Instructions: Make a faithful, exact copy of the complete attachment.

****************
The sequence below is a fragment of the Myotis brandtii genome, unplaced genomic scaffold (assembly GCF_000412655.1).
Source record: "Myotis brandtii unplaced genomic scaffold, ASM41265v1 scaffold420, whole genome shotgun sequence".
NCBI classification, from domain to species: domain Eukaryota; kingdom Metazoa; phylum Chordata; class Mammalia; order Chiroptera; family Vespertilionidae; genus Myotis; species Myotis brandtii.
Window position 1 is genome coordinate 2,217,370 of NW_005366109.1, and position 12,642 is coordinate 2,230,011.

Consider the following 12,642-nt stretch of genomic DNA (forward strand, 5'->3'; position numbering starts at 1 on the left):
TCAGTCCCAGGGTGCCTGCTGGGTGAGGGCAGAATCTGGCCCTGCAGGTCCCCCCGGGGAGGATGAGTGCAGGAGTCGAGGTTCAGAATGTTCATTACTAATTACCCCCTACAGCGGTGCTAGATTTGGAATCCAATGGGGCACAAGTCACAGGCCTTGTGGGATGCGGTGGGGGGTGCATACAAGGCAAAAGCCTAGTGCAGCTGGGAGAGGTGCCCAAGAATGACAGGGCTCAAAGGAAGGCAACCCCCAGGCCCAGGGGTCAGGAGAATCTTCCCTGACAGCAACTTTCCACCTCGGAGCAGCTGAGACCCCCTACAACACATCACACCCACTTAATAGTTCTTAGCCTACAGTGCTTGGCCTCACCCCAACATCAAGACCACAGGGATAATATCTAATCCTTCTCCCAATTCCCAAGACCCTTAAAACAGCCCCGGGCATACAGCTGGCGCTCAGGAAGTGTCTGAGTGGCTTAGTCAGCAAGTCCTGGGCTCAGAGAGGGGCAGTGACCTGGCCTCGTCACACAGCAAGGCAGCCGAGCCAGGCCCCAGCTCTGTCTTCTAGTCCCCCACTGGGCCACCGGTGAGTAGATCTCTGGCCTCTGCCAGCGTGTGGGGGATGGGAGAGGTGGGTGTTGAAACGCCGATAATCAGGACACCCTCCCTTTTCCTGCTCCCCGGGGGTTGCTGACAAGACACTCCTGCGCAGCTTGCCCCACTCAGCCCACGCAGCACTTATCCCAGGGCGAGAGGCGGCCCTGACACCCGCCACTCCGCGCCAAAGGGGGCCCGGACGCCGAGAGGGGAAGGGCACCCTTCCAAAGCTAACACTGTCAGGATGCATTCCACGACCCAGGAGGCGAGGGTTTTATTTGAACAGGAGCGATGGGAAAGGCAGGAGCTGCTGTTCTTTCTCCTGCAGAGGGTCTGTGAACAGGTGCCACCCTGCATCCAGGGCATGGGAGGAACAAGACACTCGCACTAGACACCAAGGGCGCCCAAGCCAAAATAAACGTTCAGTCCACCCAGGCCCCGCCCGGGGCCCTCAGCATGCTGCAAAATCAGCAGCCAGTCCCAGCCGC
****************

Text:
The sequence below is a fragment of the Myotis brandtii genome, unplaced genomic scaffold (assembly GCF_000412655.1).
Source record: "Myotis brandtii unplaced genomic scaffold, ASM41265v1 scaffold420, whole genome shotgun sequence".
NCBI classification, from domain to species: domain Eukaryota; kingdom Metazoa; phylum Chordata; class Mammalia; order Chiroptera; family Vespertilionidae; genus Myotis; species Myotis brandtii.
Window position 1 is genome coordinate 2,217,370 of NW_005366109.1, and position 12,642 is coordinate 2,230,011.

Consider the following 12,642-nt stretch of genomic DNA (forward strand, 5'->3'; position numbering starts at 1 on the left):
TCAGTCCCAGGGTGCCTGCTGGGTGAGGGCAGAATCTGGCCCTGCAGGTCCCCCCGGGGAGGATGAGTGCAGGAGTCGAGGTTCAGAATGTTCATTACTAATTACCCCCTACAGCGGTGCTAGATTTGGAATCCAATGGGGCACAAGTCACAGGCCTTGTGGGATGCGGTGGGGGGTGCATACAAGGCAAAAGCCTAGTGCAGCTGGGAGAGGTGCCCAAGAATGACAGGGCTCAAAGGAAGGCAACCCCCAGGCCCAGGGGTCAGGAGAATCTTCCCTGACAGCAACTTTCCACCTCGGAGCAGCTGAGACCCCCTACAACACATCACACCCACTTAATAGTTCTTAGCCTACAGTGCTTGGCCTCACCCCAACATCAAGACCACAGGGATAATATCTAATCCTTCTCCCAATTCCCAAGACCCTTAAAACAGCCCCGGGCATACAGCTGGCGCTCAGGAAGTGTCTGAGTGGCTTAGTCAGCAAGTCCTGGGCTCAGAGAGGGGCAGTGACCTGGCCTCGTCACACAGCAAGGCAGCCGAGCCAGGCCCCAGCTCTGTCTTCTAGTCCCCCACTGGGCCACCGGTGAGTAGATCTCTGGCCTCTGCCAGCGTGTGGGGGATGGGAGAGGTGGGTGTTGAAACGCCGATAATCAGGACACCCTCCCTTTTCCTGCTCCCCGGGGGTTGCTGACAAGACACTCCTGCGCAGCTTGCCCCACTCAGCCCACGCAGCACTTATCCCAGGGCGAGAGGCGGCCCTGACACCCGCCACTCCGCGCCAAAGGGGGCCCGGACGCCGAGAGGGGAAGGGCACCCTTCCAAAGCTAACACTGTCAGGATGCATTCCACGACCCAGGAGGCGAGGGTTTTATTTGAACAGGAGCGATGGGAAAGGCAGGAGCTGCTGTTCTTTCTCCTGCAGAGGGTCTGTGAACAGGTGCCACCCTGCATCCAGGGCATGGGAGGAACAAGACACTCGCACTAGACACCAAGGGCGCCCAAGCCAAAATAAACGTTCAGTCCACCCAGGCCCCGCCCGGGGCCCTCAGCATGCTGCAAAATCAGCAGCCAGTCCCAGCCGC